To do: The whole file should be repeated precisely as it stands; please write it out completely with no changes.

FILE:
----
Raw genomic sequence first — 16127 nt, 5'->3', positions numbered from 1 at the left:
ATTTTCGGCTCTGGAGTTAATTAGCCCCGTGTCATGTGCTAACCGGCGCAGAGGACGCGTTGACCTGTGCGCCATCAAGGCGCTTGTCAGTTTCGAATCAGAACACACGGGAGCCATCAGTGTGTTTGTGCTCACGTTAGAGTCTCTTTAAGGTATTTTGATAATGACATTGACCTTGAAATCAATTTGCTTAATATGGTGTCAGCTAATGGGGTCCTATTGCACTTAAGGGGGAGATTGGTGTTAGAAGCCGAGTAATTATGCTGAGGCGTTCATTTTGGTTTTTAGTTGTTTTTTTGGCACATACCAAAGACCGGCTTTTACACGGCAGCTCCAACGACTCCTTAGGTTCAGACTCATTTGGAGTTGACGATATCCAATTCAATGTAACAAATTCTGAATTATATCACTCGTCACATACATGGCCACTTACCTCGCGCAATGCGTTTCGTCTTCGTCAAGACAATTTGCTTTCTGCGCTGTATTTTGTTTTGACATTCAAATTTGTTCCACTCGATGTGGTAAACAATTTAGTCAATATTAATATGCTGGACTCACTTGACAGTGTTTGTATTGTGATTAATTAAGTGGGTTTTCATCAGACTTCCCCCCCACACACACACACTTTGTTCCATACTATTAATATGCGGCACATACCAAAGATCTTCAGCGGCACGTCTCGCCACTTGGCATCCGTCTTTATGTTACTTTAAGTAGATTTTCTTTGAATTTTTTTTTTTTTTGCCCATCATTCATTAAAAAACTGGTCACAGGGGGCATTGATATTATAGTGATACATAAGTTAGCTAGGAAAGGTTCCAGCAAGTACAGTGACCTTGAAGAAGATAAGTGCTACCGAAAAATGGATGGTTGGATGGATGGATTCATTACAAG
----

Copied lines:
Raw genomic sequence first — 16127 nt, 5'->3', positions numbered from 1 at the left:
ATTTTCGGCTCTGGAGTTAATTAGCCCCGTGTCATGTGCTAACCGGCGCAGAGGACGCGTTGACCTGTGCGCCATCAAGGCGCTTGTCAGTTTCGAATCAGAACACACGGGAGCCATCAGTGTGTTTGTGCTCACGTTAGAGTCTCTTTAAGGTATTTTGATAATGACATTGACCTTGAAATCAATTTGCTTAATATGGTGTCAGCTAATGGGGTCCTATTGCACTTAAGGGGGAGATTGGTGTTAGAAGCCGAGTAATTATGCTGAGGCGTTCATTTTGGTTTTTAGTTGTTTTTTTGGCACATACCAAAGACCGGCTTTTACACGGCAGCTCCAACGACTCCTTAGGTTCAGACTCATTTGGAGTTGACGATATCCAATTCAATGTAACAAATTCTGAATTATATCACTCGTCACATACATGGCCACTTACCTCGCGCAATGCGTTTCGTCTTCGTCAAGACAATTTGCTTTCTGCGCTGTATTTTGTTTTGACATTCAAATTTGTTCCACTCGATGTGGTAAACAATTTAGTCAATATTAATATGCTGGACTCACTTGACAGTGTTTGTATTGTGATTAATTAAGTGGGTTTTCATCAGACTTCCCCCCCACACACACACACTTTGTTCCATACTATTAATATGCGGCACATACCAAAGATCTTCAGCGGCACGTCTCGCCACTTGGCATCCGTCTTTATGTTACTTTAAGTAGATTTTCTTTGAATTTTTTTTTTTTTTGCCCATCATTCATTAAAAAACTGGTCACAGGGGGCATTGATATTATAGTGATACATAAGTTAGCTAGGAAAGGTTCCAGCAAGTACAGTGACCTTGAAGAAGATAAGTGCTACCGAAAAATGGATGGTTGGATGGATGGATTCATTACAAG